Also from the New Straits Times :
MAS said to be given nod for domestic fare increase
By FAUZIAH ISMAIL and EIRMALASARE BANI
11 June 2001
THE Government is believed to have consented to an increase of up to 30 per cent in domestic airfare so that Malaysia Airlines can return the loss-making sector to profitability. The fare increase, which is crucial to turning around the national carrier, is believed to be only for routes in Peninsular Malaysia.
It will not affect Sabah and Sarawak, sources say.
The 30 per cent increase will see the national carrier breaking even on the loss-making domestic sector for its current financial year ending March 31 2002. The carrier is said to be losing RM320 million annually on domestic operations because of high operating costs, of which jet fuel and kerosene are the largest components. Inefficient route management is also said to be a factor for the losses.
Sources said an announcement is expected "anytime between now and August". The airline has been informed by the Transport Ministry to prepare for the increase in the second quarter of its current financial year. It is understood that the rise has been factored into the airline's projected performance for the current financial year. Sources said the domestic airfares for the First and Business Classes are expected to be raised by 30 per cent. On the Economy Class, the increase will be 10 per cent.
As for Sabah and Sarawak, especially rural air services, MAS is not affected because there is an agreement with the Government that "for any losses made on the sector, the Government will reimburse the same ringgit for ringgit," sources said. MAS managing director Datuk Md Nor Md Yusof, speaking at a briefing recently, said the airline has sufficient grounds to request a rise in domestic airfares as a lot of fundamentals have changed over the past nine years since the fares were last reviewed. "We need cash liquidity and it has to come from revenues," he said when announcing the company's financial results," he said.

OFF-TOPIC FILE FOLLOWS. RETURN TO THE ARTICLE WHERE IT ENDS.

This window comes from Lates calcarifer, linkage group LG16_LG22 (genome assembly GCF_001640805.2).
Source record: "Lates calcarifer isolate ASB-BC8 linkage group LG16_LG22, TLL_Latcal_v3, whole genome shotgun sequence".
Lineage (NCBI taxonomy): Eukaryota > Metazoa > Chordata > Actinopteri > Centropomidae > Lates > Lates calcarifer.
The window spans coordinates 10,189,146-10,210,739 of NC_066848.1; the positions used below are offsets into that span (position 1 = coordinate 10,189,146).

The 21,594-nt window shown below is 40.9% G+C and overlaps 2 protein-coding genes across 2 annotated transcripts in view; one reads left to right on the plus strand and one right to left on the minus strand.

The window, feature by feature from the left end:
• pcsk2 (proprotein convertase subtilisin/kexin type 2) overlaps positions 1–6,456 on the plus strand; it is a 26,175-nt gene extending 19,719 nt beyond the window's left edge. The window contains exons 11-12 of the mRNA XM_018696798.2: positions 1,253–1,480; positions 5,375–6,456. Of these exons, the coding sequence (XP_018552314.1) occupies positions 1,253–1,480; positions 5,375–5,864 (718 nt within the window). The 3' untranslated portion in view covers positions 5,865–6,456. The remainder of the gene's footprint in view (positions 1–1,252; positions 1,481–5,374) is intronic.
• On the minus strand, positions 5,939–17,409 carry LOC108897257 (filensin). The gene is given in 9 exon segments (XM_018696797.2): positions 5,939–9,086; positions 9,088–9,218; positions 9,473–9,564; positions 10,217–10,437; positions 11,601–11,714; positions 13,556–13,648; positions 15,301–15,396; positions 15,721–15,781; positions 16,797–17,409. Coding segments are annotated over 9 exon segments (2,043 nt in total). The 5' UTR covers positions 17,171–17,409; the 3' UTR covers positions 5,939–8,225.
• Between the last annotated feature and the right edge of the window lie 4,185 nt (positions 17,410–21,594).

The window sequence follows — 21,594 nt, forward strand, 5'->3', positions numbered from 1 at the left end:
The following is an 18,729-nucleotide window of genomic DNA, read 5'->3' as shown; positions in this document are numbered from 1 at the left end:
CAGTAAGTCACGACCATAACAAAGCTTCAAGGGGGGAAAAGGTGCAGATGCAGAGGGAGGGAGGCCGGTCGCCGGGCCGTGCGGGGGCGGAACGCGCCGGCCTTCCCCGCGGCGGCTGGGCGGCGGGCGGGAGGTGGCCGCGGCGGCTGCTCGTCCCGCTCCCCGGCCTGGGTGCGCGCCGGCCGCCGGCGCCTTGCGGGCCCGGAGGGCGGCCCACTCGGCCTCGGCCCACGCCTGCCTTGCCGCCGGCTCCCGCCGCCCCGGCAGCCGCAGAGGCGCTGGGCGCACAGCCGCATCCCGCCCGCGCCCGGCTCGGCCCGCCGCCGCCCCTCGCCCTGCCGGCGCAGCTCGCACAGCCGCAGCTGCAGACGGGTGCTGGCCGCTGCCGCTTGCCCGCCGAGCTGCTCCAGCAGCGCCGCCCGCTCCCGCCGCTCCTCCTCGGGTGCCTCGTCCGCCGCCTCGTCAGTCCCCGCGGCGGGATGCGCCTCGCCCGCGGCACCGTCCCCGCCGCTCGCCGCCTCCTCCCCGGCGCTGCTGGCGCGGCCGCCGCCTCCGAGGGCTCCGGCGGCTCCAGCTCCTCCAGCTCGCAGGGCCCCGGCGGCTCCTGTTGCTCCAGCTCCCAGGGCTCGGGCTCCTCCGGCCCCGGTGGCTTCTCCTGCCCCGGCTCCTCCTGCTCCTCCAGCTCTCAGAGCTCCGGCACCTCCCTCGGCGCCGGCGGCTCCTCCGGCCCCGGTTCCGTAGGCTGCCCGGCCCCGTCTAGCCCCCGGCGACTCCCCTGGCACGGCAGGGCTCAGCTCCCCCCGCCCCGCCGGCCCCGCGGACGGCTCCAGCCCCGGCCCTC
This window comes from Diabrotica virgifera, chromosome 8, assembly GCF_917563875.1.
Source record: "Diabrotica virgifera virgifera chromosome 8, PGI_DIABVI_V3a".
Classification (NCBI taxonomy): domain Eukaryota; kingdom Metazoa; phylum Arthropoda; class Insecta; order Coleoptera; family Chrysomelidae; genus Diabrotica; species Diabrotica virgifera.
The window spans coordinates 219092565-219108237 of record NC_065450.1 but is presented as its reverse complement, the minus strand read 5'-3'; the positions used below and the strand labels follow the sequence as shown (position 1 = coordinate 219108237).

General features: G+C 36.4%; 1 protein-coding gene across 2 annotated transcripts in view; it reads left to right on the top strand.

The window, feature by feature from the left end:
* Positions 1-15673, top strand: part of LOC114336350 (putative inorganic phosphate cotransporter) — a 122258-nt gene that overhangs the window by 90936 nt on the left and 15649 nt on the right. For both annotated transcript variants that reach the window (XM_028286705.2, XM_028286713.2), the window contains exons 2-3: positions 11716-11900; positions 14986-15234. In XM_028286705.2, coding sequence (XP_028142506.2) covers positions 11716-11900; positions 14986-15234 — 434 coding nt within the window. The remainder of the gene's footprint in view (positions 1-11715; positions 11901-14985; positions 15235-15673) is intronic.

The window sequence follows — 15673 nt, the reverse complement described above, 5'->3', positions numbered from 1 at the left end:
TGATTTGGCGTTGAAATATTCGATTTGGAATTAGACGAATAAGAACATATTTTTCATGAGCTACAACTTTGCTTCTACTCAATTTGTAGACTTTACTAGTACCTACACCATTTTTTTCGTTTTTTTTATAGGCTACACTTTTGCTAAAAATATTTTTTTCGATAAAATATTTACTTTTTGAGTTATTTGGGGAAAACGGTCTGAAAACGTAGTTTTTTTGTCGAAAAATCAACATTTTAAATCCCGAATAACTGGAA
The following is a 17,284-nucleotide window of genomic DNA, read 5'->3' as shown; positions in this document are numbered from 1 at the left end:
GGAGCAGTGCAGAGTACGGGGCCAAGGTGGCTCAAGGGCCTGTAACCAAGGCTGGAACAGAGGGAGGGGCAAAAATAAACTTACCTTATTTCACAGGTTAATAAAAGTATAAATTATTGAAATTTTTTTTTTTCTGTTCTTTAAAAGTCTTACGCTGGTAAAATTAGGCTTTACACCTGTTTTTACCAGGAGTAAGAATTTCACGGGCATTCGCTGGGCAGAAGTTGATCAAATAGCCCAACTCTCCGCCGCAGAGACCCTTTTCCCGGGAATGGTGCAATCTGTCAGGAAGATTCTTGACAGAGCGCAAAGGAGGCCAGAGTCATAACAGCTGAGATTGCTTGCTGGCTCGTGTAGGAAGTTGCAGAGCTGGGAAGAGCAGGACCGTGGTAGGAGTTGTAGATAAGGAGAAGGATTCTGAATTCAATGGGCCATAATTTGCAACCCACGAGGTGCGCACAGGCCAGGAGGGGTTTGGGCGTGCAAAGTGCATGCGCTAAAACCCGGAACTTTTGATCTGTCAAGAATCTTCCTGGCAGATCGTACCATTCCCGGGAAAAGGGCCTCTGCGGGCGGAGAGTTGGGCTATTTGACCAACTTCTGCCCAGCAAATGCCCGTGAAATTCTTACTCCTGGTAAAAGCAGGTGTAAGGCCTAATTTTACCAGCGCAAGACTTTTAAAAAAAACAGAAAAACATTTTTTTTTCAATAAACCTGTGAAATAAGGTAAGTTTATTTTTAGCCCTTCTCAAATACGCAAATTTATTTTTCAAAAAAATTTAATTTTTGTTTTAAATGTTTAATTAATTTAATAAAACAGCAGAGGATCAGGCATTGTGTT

MAS recently drew up a comprehensive turnaround programme to be implemented over the next six months to achieve a pre-tax profit of RM341 million and a net income of over RM1.5 billion by the year ending March 31 2004. Analysts believed that MAS has a strong case to argue for the fare increases. "The Government may allow sufficient increases so that the airline's earnings can be more sustainable," one said. The analyst also said an estimate 20 per cent increase in domestic airfares would generate up to an additional RM200 million in revenue, which, under MAS' current tax free status, means the extra revenue should fall direct to the net profit line.
The airline last raised airfares in July 1992 and has been granted only five airfare increases in the last 26 years. MAS' charges for services within the country, on a sen per mile basis, are currently among the lowest in the world, with Economy Class fare out of Kuala Lumpur averaging only 52 sen per mile. On top of that, it offers special fares at a discount of between 15 and 50 per cent. In contrast, flights out of Bangkok cost 59-65 sen per mile; Beijing, Shanghai and Guangzhou 82 sen; Manila 84 sen; New Delhi RM1.15; Ho Chi Minh City RM1.25; and Jakarta RM1.53.
MAS currently operates 49 direct flights a week between Kuala Lumpur and Kota Kinabalu, and 61 between Kuala Lumpur and Kuching. The national carrier also faces competition from regional airline Air Asia, which offers 40 per cent discount on fares currently quoted by MAS.